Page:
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E. coli outbreak hits just in time for Thanksgiving

Microscope on green vegetables

Thinking of serving Caesar salad at your Thanksgiving table? You might want to rethink your menu – or at least go for a different type of green. For the second time this year, a widespread E. coli outbreak has led grocers across the country to pull romaine from the shelves.

The Star Tribune reports that 32 confirmed cases have arisen in 11 states. Though none are in Minnesota (yet), it’s important to err on the side of safety when it comes to this potentially life-threatening illness – especially amongst those most vulnerable. Pregnant women, children and the elderly should steer well clear of potential contaminants. In an abundance of caution, the CDC is warning consumers to avoid romaine entirely.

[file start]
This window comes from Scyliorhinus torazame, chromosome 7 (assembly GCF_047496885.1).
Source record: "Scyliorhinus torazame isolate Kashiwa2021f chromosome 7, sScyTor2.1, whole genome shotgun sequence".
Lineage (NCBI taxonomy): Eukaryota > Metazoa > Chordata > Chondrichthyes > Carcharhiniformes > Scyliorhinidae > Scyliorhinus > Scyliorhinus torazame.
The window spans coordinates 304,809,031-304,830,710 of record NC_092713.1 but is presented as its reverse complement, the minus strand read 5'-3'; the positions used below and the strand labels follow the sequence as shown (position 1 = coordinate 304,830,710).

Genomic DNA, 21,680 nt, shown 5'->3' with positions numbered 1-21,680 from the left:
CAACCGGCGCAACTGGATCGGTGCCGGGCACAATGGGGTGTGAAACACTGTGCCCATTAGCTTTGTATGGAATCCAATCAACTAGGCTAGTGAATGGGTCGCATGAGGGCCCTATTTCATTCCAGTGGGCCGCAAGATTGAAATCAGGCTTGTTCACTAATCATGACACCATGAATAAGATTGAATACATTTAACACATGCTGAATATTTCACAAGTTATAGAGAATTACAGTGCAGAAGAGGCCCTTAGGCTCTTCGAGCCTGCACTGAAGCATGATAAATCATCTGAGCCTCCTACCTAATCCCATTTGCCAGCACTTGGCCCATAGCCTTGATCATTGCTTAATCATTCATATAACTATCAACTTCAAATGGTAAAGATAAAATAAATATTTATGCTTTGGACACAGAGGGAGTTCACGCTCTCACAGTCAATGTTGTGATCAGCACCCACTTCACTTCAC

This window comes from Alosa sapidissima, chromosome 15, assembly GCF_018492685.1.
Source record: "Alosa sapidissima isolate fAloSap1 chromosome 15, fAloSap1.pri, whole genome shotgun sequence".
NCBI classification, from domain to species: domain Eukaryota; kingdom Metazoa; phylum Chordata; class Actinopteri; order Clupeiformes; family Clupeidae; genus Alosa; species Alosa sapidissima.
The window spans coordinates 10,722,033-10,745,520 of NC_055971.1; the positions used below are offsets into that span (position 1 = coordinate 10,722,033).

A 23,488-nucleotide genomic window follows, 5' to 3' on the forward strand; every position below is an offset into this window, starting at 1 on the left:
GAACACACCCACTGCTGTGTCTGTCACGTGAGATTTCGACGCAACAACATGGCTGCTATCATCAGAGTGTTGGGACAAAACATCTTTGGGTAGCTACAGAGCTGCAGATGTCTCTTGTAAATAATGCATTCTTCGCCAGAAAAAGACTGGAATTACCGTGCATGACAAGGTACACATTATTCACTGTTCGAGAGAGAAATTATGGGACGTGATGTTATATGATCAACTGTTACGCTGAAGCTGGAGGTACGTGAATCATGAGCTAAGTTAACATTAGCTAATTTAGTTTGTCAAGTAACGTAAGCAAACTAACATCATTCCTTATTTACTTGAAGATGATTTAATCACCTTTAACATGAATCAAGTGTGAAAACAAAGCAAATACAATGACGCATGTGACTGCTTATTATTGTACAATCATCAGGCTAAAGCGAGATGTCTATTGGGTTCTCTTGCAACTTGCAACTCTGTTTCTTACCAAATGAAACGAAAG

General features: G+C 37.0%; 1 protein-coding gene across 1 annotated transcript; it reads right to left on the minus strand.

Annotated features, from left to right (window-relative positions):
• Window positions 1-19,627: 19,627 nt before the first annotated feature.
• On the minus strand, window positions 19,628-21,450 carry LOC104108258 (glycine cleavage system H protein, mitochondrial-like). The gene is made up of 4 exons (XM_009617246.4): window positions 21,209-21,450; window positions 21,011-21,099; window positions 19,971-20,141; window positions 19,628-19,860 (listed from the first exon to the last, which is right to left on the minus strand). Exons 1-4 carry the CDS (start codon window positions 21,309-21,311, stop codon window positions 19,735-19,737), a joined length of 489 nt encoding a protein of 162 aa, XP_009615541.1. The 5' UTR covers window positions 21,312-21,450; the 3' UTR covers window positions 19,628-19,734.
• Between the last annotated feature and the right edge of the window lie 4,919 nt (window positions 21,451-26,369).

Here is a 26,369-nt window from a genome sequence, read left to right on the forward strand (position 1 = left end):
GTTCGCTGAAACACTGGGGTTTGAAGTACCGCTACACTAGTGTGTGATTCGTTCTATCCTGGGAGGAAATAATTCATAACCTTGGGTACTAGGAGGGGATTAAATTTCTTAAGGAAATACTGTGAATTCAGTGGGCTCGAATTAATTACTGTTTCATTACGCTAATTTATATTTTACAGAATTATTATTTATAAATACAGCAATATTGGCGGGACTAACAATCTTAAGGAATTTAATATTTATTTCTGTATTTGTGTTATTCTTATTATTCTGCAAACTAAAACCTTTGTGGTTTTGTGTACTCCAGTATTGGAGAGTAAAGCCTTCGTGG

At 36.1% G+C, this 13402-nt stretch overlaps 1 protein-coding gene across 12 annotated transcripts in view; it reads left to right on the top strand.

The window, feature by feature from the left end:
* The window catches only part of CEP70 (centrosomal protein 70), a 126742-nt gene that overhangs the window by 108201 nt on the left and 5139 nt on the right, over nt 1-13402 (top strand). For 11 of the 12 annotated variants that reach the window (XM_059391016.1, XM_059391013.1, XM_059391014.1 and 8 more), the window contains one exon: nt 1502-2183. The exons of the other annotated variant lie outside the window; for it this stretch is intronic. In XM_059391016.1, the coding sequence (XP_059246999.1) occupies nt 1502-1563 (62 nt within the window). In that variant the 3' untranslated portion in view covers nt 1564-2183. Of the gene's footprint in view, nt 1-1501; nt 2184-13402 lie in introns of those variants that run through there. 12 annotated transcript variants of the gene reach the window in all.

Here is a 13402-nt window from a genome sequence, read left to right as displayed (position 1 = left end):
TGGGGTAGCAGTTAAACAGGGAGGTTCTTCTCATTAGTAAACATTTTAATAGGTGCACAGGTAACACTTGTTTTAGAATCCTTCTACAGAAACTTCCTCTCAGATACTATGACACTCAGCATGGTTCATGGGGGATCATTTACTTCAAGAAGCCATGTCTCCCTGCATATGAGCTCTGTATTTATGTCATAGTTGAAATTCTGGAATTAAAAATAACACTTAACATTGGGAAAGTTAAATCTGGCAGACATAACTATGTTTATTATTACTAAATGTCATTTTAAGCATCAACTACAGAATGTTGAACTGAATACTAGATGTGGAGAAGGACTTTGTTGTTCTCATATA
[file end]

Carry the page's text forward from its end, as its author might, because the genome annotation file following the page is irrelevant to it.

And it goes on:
What is E. coli?

Escherichia coli is a bacteria that lives in the gastrointestinal tract. Certain strains, however, produce a toxin that triggers bloody diarrhea, nausea, cramps and fever. The infection can cause severe dehydration and may prove fatal.

These strains are typically acquired through contaminated food or water. Leafy greens are especially vulnerable to contamination, and while thorough washing can reduce your chances of an infection, that’s not a surefire way to avoid it (especially when there’s been a proven outbreak).

Didn’t this just happen?

If this news feels like déjà vu, that’s because it is. Last spring, another deadly outbreak of E. coli had consumers across the country tossing their romaine (into the trash, that is – not into a salad). The FDA ultimately determined that the likely source of the outbreak was contaminated water canals affecting growers and processors in the Yuma area of Arizona. By the time romaine was back on the shelves, 210 people in 36 states had contracted the infection, and five cases were fatal.

The bottom line: Skip the romaine this year. You’ll be thankful that you didn’t end up spending the long holiday weekend in the hospital.

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